Tuesday, February 2, 2016

What I Read in 2015

Thirty-two books in 2015, the year I took notes so I wouldn't forget what they were about. Also, the year I turned 45. These events are related.

The First Book I Made Notes On, When I Realized That Already My Memory Was Failing Me
Silence, Thich Nhat Hanh
This book, by a Buddhist monk, made me see Jesus's death in a completely new light. Comparing the crucifixion to self-immolation, he says this: "I shared with Dr. King my understanding that when Jesus died on the cross, he made the choice to die for the benefit of others--not out of despair but out of hope and love, using his body in order to bring change to a desperate situation."

Books I Talked About On My Job Interview At A Bookstore
The types that work at bookstores are very different people who nevertheless fit squarely into these categories: reader and introvert at heart. And yet I wonder if maybe I was the first one to pull out my book journal on the interview and read aloud the mini-reviews I had written for... myself. Like this one:

Station Eleven, Emily St. John Mandel
She did not create a new world, but simply the absence of the old one. But how do people live? Think differently? Why did it take them twenty, thirty years to get electricity working again, when many had encountered it before? The plot points wrap up by the end in an interesting way, but it was a long, tedious route getting there, and I'm not sure why I stuck it out. I'm confused as to why this book has become popular; apparently another of her books, Last Night In Montreal, is worth the time.

My Iceland Kick
My Iceland Kick began when I discovered that most of the biggest, strongest men in the world came from there, so I needed to know what was in the water. Then I picked up some of their fiction.
Butterflies in November, Audur Ava Olafsdottir
The Greenhouse, Audur Ava Olafsdottir

The Extent Of My Young Adult Kick
Two words: Rainbow Rowell. A 13-year-old client of mine got me started on her, thankfully. Some of her novels are adult fiction, but to me, they all fell into the same category: great.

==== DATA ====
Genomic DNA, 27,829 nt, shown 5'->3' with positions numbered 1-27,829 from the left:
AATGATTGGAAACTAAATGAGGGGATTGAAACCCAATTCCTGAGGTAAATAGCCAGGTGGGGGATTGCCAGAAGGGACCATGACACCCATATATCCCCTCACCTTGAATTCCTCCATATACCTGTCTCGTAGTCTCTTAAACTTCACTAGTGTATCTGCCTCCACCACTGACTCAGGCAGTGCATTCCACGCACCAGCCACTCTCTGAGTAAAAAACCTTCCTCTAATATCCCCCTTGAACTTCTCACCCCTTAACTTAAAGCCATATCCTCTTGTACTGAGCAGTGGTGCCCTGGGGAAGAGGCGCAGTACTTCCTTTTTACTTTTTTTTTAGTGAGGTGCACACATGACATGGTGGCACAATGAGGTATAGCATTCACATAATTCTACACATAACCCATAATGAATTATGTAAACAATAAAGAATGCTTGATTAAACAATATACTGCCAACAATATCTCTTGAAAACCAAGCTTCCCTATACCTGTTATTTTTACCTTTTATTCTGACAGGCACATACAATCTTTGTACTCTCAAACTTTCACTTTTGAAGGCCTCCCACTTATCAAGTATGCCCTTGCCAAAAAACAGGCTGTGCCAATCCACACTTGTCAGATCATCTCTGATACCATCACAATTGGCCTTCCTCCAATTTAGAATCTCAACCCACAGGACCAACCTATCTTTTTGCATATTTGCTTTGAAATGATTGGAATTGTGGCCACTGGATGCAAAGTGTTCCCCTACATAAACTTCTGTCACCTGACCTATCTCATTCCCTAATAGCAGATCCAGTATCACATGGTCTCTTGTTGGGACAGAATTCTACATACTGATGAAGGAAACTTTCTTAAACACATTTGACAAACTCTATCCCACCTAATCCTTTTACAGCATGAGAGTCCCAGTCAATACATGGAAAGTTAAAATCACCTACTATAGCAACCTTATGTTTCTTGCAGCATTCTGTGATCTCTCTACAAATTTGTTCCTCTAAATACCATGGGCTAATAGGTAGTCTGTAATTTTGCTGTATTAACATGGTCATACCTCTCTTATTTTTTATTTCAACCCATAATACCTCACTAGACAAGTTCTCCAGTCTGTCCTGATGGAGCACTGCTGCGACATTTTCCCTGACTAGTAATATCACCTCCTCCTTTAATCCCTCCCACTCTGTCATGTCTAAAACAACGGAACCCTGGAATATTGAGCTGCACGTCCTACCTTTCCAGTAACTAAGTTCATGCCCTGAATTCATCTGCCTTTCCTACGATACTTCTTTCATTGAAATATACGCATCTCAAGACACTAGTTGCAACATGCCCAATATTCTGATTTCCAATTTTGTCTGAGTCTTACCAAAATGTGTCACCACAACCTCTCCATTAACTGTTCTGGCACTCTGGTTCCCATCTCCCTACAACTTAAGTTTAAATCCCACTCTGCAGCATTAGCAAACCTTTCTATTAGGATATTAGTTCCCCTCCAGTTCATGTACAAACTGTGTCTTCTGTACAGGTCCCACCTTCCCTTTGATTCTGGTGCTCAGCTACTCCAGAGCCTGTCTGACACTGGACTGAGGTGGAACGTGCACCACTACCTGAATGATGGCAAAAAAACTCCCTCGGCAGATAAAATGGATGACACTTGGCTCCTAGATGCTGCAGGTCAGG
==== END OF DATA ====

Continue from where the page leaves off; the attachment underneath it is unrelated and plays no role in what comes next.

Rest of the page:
eleanor & park, Rainbow Rowell
Attachments, Rainbow Rowell
Fan Girl, Rainbow Rowell
Landline, Rainbow Rowell

Alexander McCall Smith, Naturally
Doesn't matter what happens in his books; what matters is that the books happened. Only one this year, and I'm currently finishing another.
The Novel Habits of Happiness, Alexander McCall Smith

Books By People Trying To Be Alexander McCall Smith
The Taliban Cricket Club, Timeri Murari

Books I Was Meant To Read
Some books are not to be read until certain phases of our lives. I've bought books only to crack them open years later, at what appeared to be the right time. Here are some books I was meant to read this past year, not necessarily because a plot mirrored my life's circumstances or a character reminded me of someone I know, but because they touched a place I couldn't articulate before I found them.
Lila, Marilynne Robinson
Slow Emergencies, Nancy Huston
Sick In The Head, Judd Apatow

An Assortment of Nonfiction
Grace Unfolding, Johanson and Kurtz
Discovering Your Soul Signature, Panache Desai
Can't We Talk About Something More Pleasant?, Roz Chast
What We See When We Read, Peter Mendelsund
Girl In A Band, Kim Gordon
Ties That Bind: Stories of Love and Gratitude from the first 10 years of StoryCorps, Dave Isay
Do No Harm, Henry Marsh
Creativity: The Perfect Crime, Philippe Petit

Books That Were Enjoyable But Not Literary Masterpieces
Midnight In Austenland, Shannon Hale
The Storied Life of AJ Fikry, Gabrielle Zevin

Books That Were Literary-ish And I Liked Them
Bark, Lorrie Moore
Faith, Jennifer Haigh
Mislaid, Nell Zink
The Book of Strange New Things, Michael Faber

Books That Were Literary And I Could Have Done Without Them
The Gathering, Anne Enright

Books I Don't Really Remember and Hadn't Taken Notes On
Moods, Yoel Hoffman
Funny Girl, Nick Hornby

Books With The Words "Things," "Fall" and "Apart" in the Title
Things Fall Apart, Chinua Achebe
When Things Fall Apart, Pema Chodron
Disclaimer: I did not actually finish Chodron's book until early 2016, and I look forward to telling you about it next year. But for a long time in October, these books sat together on my end table, consoling each other in their brokenness.

Saturday, January 30, 2016

This Poem From An Inmate Blew Me Away

My last post recounted a trip to Handlon Correctional Facility, where I met with 14 prisoners who had read my book, FRAMES: a picture of death, drugs, and forgiveness.

The discussion was rich but some of them were quiet, so I suggested at the end that anyone who wanted to write down their thoughts about the book should do so.

I never expected this.

The following is a poem one of the men sent to me through the people who run the book club I visited. Even if you haven't read FRAMES, I think you'll catch that the sheer number of details he includes is astounding. The moments that spoke to him appear throughout, and he wraps up with what I know from our discussion had hit him the hardest: that Kevin was told he had done a good job. Everyone needs to hear that, he said, and when they do, they can move on.

Mr. Williams: You, too, have done a good job. One that blows me away.



Catch a recent radio interview with Amy here. Purchase FRAMES here. Visit our facebook page here.


Sunday, January 24, 2016

Getting Life

He raised his hand. He looked quite young but had been there 20 years, a juvenile lifer due to a mistake at 17.

"I have questions for you, Ms. Scheer," he said, glancing down at his paper. He sat tall, an earnest man with intelligence.